Steve Jobs' decision to resign as Apple Inc. CEO last month was a huge business story. Apple may not be the No. 1 player in personal computers, but its impact in that market — and smartphones, tablet computers and portable media players — has been significant.
Apple also put an emphasis on design that has been revolutionary. The first colorful iMac of 1998 broke from “the dull world of beige and grey plastic computer cases,” Jonathan Glancey of The Guardian newspaper wrote recently. “With its oddball marriage of boiled sweet colors and transparent plastics, the iMac was certainly eye-catching, and it also sold — 2 million in the first 12 months.”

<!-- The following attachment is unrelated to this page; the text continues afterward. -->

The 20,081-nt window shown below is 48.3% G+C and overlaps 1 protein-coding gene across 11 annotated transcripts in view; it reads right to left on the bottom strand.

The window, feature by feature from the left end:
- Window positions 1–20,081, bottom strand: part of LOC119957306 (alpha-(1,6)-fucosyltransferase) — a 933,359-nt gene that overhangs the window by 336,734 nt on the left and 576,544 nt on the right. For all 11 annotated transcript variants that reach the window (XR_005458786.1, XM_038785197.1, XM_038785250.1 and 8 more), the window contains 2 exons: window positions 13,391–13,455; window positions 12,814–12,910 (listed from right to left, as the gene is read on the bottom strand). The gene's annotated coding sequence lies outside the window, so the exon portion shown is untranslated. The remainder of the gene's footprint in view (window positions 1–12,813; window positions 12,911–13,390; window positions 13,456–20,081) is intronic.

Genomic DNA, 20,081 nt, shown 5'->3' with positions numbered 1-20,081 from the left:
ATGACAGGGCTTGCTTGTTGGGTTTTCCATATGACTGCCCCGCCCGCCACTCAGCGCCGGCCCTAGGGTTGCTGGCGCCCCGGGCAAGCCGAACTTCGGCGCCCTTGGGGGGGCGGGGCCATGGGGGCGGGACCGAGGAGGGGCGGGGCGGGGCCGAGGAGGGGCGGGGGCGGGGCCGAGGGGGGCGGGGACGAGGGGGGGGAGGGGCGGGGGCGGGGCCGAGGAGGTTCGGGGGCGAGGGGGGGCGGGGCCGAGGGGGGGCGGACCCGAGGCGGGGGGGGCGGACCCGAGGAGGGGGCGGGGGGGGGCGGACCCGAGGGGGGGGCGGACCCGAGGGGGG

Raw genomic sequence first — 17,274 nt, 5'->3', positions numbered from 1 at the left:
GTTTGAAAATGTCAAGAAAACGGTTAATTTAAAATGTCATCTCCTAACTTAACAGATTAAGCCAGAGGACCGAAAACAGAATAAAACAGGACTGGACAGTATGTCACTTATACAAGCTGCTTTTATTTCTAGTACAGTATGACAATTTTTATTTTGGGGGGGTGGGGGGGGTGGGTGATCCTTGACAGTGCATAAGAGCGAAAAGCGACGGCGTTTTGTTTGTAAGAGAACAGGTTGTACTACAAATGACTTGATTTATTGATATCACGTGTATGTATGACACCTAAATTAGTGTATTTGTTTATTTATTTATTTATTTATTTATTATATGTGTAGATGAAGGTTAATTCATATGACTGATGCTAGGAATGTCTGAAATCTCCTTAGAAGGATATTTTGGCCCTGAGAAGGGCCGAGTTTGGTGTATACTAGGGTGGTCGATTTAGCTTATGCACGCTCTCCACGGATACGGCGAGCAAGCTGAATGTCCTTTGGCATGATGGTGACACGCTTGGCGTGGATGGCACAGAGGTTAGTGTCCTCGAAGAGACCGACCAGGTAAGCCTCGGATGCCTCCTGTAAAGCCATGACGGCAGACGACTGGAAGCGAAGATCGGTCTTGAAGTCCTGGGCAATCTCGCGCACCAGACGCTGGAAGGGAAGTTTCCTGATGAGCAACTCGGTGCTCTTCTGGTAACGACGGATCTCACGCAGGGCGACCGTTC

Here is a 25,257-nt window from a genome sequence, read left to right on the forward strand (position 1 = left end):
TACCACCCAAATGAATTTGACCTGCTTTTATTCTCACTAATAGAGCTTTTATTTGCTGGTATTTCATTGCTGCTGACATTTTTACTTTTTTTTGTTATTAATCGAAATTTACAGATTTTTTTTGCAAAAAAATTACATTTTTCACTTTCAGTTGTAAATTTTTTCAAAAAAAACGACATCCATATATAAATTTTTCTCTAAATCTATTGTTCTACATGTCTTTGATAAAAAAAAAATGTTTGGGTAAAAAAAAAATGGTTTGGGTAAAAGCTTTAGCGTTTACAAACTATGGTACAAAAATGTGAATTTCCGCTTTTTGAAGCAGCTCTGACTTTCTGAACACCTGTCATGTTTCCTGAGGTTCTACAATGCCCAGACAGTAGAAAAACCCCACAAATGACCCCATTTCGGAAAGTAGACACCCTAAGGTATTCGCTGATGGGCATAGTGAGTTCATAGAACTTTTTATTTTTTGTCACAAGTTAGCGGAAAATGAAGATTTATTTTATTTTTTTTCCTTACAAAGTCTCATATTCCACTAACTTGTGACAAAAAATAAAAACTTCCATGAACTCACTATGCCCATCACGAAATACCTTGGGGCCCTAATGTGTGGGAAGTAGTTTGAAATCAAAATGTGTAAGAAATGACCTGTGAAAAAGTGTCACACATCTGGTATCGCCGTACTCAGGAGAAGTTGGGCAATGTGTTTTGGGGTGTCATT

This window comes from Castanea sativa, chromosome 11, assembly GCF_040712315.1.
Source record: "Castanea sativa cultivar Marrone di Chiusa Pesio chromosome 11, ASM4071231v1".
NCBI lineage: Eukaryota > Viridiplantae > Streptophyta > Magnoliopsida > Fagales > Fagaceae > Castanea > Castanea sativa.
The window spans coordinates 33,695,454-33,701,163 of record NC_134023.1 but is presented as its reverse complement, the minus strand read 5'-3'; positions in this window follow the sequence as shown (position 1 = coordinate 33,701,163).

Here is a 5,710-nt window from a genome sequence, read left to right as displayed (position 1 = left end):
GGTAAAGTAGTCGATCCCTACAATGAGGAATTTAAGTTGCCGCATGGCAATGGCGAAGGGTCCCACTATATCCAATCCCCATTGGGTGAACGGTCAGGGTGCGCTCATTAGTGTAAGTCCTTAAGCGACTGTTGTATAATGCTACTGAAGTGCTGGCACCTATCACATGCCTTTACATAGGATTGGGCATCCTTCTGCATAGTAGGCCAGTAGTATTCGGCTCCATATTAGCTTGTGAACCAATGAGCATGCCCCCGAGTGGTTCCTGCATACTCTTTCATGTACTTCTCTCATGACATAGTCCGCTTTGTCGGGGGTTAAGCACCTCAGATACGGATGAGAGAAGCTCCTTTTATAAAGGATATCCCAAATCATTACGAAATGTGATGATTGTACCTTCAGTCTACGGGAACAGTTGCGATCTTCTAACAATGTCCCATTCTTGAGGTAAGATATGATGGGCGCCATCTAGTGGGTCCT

Jobs followed up with the iPod MP3 player, iPhone and iPad, always making bold design statements, often with plastics.
Long before the word “sustainability” become a buzzword, Apple's plastics material choices have been under a microscope and, indeed, it has paid attention and adjusted its material portfolio.
Now that Jobs is retiring, will we see changes that will impact Apple's plastics part and material suppliers? Or will the company be cautious about straying too far from Jobs' strategies?
Loepp is editor of Plastics News and author of “The Plastics Blog.”